February, 2015 

      From the desk of AFN Director, Joe Antolín

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     Meeting the Mission 

 

 

 

Over its 10 year existence, AFN has stayed true to its mission to increase the knowledge and capacity of funders to effectively increase financial security of low-moderate income individuals and families through asset-building strategies.  

 

Our fifth biennial national grantmakers conference in Dallas, Integrating Across Sectors, is focused on an innovative funding approach that recognizes the need for a collaborative, cross-sectional method for bringing greater economic security and upward mobility to many of the nation's families.  We will take a close look at the asset-building strategies that are effectively working to address the reality of the financial insecurity challenges facing our communities today:

  • gender, racial and ethnic wealth gaps;
  • decreased home ownership rates;
  • unaffordable post-secondary education,
  • growing asset poverty.

Financial insecurity neither reflects justice or equity.  Playing by the rules and working hard does not create financial security. This seems at odds with our shared belief in an American Dream.

AFN, by and through its members, believes that reinvigorating opportunity is both a private and public sector challenge. We develop and test asset-building strategies and the policies needed to achieve greater returns on investment. It's been shown that philanthropy, coupled with its grantees, can and will lead the way, whether it's launching new ideas; experimenting with different paths; establishing common metrics, best practices and scaling approaches; funding research; and defining what has to change to achieve systemic and broad impact. 

 

2015 promises to be a critical year. With more states and cities understanding the steep challenges facing its residents, politicians are rhetorically calling for policies to reinforce the middle class. Thus, asset-building strategies will increasingly be a key part of the policy and practice answer for many years to come.

 

AFN and its growing membership are poised to deliver. By focusing on funding strategies that provide complementary growth across sectors and fuel positive change and impact in communities across the country, AFN's conference in Dallas provides grantmakers an opportunity to hear and learn how to invest in a creative model that has the potential to generate a significant return.

 

Staff and Board members of foundations, United Ways, and private funders are encouraged to come to AFN's 2015 Grantmakers National Conference, Integrating Across Sectors. Join us in Dallas.  Share your knowledge.  Exchange ideas!  Join AFN.

 

  
AFN FUNDER CONVENINGS

REGISTER NOW

2015 AFN Grantmaker Conference


AFN's unique funders-only conference brings together a diverse group of national, regional and community-based funders concerned about a common goal - providing individuals, families, and communities with greater economic security and opportunities for growth.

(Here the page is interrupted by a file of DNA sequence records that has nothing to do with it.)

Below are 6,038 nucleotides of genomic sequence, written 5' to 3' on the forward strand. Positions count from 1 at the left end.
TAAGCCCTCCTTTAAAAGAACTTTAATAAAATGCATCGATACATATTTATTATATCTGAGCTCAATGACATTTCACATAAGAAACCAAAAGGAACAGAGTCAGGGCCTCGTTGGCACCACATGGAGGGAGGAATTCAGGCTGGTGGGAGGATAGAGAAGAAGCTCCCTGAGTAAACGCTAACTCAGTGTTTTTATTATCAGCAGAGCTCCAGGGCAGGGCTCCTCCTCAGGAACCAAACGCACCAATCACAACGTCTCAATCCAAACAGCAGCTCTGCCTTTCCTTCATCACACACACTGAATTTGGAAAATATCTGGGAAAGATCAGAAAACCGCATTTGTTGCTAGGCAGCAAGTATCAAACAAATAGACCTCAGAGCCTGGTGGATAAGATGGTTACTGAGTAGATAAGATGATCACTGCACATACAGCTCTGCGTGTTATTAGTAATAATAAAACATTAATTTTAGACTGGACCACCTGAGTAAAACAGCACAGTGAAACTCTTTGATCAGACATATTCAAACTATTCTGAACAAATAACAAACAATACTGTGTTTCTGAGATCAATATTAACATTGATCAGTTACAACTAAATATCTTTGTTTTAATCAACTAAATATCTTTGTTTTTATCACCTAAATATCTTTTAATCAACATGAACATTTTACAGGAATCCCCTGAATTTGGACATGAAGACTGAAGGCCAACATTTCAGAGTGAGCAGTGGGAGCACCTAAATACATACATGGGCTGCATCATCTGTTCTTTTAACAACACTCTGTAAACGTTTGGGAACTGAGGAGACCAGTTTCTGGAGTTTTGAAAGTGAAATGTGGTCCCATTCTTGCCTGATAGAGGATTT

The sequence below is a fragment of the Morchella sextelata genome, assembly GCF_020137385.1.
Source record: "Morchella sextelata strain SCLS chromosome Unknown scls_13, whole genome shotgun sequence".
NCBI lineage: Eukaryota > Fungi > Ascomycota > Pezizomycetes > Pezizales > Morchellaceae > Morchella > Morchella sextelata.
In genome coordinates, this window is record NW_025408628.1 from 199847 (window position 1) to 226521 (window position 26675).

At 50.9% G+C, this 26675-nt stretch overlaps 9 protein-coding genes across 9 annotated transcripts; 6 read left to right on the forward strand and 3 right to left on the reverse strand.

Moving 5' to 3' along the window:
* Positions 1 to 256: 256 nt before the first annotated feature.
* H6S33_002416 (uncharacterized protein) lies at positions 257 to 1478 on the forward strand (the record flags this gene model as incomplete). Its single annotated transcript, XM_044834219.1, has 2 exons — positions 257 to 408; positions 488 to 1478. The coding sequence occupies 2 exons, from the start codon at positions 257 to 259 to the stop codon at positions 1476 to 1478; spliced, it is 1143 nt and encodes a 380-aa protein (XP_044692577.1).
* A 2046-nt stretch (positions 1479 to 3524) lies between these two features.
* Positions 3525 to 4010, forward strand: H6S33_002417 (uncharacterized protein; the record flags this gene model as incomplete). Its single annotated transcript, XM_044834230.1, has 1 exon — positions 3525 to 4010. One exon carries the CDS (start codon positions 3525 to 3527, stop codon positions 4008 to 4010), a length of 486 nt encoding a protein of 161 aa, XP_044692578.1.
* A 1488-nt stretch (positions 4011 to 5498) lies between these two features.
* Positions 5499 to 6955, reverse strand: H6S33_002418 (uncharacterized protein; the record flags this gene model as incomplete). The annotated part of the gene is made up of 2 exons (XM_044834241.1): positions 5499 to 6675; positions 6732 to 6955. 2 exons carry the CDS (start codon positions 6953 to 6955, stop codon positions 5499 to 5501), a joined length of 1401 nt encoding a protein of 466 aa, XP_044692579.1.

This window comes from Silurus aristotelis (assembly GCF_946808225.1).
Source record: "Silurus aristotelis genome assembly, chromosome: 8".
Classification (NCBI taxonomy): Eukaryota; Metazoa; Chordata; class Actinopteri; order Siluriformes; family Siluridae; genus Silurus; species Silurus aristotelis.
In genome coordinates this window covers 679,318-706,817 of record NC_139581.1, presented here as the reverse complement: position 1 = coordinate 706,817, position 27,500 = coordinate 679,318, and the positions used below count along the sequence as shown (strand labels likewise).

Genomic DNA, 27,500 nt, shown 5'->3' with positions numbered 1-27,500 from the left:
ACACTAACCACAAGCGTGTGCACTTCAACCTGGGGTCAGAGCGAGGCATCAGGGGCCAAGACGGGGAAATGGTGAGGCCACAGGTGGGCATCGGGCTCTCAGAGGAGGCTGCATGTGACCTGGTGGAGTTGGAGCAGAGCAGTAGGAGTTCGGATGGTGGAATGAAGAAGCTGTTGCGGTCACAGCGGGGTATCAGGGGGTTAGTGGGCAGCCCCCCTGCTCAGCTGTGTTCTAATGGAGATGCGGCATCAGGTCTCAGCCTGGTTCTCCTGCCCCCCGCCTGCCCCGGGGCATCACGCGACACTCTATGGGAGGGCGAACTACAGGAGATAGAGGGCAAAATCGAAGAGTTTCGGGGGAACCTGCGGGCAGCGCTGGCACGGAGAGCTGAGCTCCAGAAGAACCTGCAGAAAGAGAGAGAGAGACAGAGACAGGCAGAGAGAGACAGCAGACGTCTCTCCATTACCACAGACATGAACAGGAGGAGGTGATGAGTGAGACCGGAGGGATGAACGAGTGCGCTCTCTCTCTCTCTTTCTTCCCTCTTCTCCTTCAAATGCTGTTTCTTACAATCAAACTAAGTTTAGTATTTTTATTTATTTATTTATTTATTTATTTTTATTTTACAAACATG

Designed in partnership with Funders in the field, this conference delivers an agenda filled with fresh strategies, evaluation opportunities and results-oriented sessions that every grantmaker can use to leverage the asset building framework to advance the impact of their work. 


BREAKOUT SESSIONS ARE FILLING QUICKLYClick here to learn more and register!

 

ELIGIBILITY: Any organization eligible for AFN membership is eligible to attend the annual conference. This includes trustees, staff, and consultants of Foundations, Corporate Giving Programs, Grantmaker Affinity Groups or Regional Associations, United Way organizations, and Public Charities. Federal Reserve Bank staff as well as Government representatives with oversight of grant or investment dollars that impact the asset-building field are also eligible to attend.



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WEBINAR -
Worker-Owned Cooperatives:
Moving Beyond Personal Financial Products
to Expand Ownership Opportunities
for America's Working Families

Thursday, March 5th
11:00-12:00pm PST

 

Join AFN on Thursday, March 5th at 11am PST/2pm EST for Worker-Owned Cooperatives: Moving Beyond Personal Financial Products to Expand Ownership Opportunities for America's Working Families.

 

In today's economy, holding down a job (or even two) is not enough to get out of poverty, and savings and micro-enterprise programs cannot always bridge the gap. Worker-owned cooperatives represent a new iteration of asset-building strategies that can move low-income families, including communities of color that are hardest hit by wage and wealth gaps, toward financial security. 

 

Worker-ownership combines quality job creation with shared entrepreneurship opportunities to enable low-wage workers to increase their skills, income, and assets.

 

Join AFN on March 5th to learn about current research on how worker-owned businesses build assets, and the success factors in worker coop development; and hear from leaders from two cutting-edge initiatives on the latest research demonstrating how worker-owned businesses build assets and the success factors in worker-coop development:

 

     - Project Equity works on multiple pathways to expanding worker ownership in the San Francisco Bay Area, including incubating and converting businesses, and

     - Opportunity Threads, a worker-owned cut-and-sew factory, is leading efforts to revitalize North Carolina's textile industry.

 

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Moderator: 

Stephanie Upp, AFN Program Manager 

 

Speakers:

 To register for the webinar, please click here, or press the Register button below.

 

 

 

 

 

Upcoming Spring 2015 

Peer-Learning Webinars

 

Click here to join the interest list for the upcoming Spring AFN webinars, Strategic Philanthropy, featuring the Institute for Assets and Social Policy at Brandeis University, Retirement Savings Strategies, featuring the latest policy moves, including MyRA, in securing retirement, and Women and Assets with Dr. Mariko Chang.

 

Click here to see our full lineup of AFN 2015 webinars and convenings! 

 

EVENTS IN THE FIELD 
 

 

Council on Foundations

Philanthropy Week in Washington

Washington, DC

 

March 16-20, 2015